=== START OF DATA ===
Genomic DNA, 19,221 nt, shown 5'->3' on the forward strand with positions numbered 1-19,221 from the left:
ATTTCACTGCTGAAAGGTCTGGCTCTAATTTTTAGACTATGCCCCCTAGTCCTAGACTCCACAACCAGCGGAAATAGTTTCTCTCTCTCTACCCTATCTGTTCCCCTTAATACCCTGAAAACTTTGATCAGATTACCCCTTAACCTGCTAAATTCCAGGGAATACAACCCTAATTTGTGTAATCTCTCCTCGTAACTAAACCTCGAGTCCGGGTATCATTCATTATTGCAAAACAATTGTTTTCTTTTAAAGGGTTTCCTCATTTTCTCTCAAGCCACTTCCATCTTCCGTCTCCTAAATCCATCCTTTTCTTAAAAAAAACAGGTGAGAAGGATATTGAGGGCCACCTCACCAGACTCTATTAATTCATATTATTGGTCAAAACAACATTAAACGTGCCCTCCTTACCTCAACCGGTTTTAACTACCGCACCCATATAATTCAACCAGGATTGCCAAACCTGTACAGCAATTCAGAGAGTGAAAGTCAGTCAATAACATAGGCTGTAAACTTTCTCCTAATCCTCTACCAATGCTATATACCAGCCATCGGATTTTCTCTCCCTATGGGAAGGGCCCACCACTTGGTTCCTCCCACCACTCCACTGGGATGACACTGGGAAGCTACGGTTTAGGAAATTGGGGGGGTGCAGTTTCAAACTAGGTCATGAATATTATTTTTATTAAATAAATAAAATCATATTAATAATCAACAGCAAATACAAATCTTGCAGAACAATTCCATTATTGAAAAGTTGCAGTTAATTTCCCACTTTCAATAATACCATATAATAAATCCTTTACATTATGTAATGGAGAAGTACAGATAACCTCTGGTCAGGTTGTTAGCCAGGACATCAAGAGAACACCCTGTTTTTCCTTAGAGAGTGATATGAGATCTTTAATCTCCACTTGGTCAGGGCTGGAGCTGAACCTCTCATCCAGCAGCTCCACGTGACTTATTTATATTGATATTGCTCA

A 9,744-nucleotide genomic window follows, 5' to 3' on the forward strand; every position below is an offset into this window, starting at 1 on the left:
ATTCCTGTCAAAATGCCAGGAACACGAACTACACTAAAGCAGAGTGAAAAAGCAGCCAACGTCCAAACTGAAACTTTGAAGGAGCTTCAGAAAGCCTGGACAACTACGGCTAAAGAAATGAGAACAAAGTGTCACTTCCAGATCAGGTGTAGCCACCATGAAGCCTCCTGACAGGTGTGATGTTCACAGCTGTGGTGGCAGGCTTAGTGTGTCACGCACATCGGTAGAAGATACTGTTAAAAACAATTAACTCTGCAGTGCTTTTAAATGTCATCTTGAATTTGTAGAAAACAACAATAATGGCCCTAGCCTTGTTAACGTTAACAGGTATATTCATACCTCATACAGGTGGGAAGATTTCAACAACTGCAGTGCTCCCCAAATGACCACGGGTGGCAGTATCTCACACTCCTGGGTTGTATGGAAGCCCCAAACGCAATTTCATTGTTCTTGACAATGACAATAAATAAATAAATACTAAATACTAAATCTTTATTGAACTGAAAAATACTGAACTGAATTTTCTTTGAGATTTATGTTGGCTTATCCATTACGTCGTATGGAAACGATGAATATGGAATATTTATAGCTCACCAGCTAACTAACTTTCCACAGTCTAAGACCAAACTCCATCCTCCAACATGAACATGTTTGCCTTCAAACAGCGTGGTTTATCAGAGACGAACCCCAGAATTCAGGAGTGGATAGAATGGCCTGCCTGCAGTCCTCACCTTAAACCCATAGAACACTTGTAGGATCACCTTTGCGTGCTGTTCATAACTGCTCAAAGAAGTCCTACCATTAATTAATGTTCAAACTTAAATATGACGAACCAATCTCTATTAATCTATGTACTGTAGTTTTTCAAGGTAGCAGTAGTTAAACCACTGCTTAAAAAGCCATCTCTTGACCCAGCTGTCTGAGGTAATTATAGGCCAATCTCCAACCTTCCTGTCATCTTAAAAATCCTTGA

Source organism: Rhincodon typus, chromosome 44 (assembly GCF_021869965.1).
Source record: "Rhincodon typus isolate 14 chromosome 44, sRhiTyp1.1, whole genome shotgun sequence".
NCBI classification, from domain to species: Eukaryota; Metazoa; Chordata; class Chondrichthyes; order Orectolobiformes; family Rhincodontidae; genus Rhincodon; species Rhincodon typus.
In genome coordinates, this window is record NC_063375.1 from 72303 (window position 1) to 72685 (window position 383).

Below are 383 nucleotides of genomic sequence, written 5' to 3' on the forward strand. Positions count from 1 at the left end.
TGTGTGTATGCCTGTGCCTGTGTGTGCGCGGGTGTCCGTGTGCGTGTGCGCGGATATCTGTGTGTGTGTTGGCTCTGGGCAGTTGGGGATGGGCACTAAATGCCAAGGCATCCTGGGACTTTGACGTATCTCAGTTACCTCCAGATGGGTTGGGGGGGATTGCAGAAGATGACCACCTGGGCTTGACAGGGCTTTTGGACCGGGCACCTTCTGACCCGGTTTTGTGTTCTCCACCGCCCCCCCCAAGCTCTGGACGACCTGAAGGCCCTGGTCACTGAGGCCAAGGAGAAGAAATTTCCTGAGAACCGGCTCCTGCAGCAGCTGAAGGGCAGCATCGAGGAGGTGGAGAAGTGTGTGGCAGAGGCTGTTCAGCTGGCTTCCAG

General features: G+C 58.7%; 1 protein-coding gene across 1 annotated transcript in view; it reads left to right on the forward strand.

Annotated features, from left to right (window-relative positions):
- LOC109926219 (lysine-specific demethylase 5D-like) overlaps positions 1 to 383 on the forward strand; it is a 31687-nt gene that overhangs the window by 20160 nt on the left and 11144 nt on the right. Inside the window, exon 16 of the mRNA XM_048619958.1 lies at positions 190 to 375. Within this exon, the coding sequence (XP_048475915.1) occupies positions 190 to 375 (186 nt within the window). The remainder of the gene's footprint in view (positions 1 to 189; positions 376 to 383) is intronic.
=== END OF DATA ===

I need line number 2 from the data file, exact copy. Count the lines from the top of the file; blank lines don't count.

ATTTCACTGCTGAAAGGTCTGGCTCTAATTTTTAGACTATGCCCCCTAGTCCTAGACTCCACAACCAGCGGAAATAGTTTCTCTCTCTCTACCCTATCTGTTCCCCTTAATACCCTGAAAACTTTGATCAGATTACCCCTTAACCTGCTAAATTCCAGGGAATACAACCCTAATTTGTGTAATCTCTCCTCGTAACTAAACCTCGAGTCCGGGTATCATTCATTATTGCAAAACAATTGTTTTCTTTTAAAGGGTTTCCTCATTTTCTCTCAAGCCACTTCCATCTTCCGTCTCCTAAATCCATCCTTTTCTTAAAAAAAACAGGTGAGAAGGATATTGAGGGCCACCTCACCAGACTCTATTAATTCATATTATTGGTCAAAACAACATTAAACGTGCCCTCCTTACCTCAACCGGTTTTAACTACCGCACCCATATAATTCAACCAGGATTGCCAAACCTGTACAGCAATTCAGAGAGTGAAAGTCAGTCAATAACATAGGCTGTAAACTTTCTCCTAATCCTCTACCAATGCTATATACCAGCCATCGGATTTTCTCTCCCTATGGGAAGGGCCCACCACTTGGTTCCTCCCACCACTCCACTGGGATGACACTGGGAAGCTACGGTTTAGGAAATTGGGGGGGTGCAGTTTCAAACTAGGTCATGAATATTATTTTTATTAAATAAATAAAATCATATTAATAATCAACAGCAAATACAAATCTTGCAGAACAATTCCATTATTGAAAAGTTGCAGTTAATTTCCCACTTTCAATAATACCATATAATAAATCCTTTACATTATGTAATGGAGAAGTACAGATAACCTCTGGTCAGGTTGTTAGCCAGGACATCAAGAGAACACCCTGTTTTTCCTTAGAGAGTGATATGAGATCTTTAATCTCCACTTGGTCAGGGCTGGAGCTGAACCTCTCATCCAGCAGCTCCACGTGACTTATTTATATTGATATTGCTCA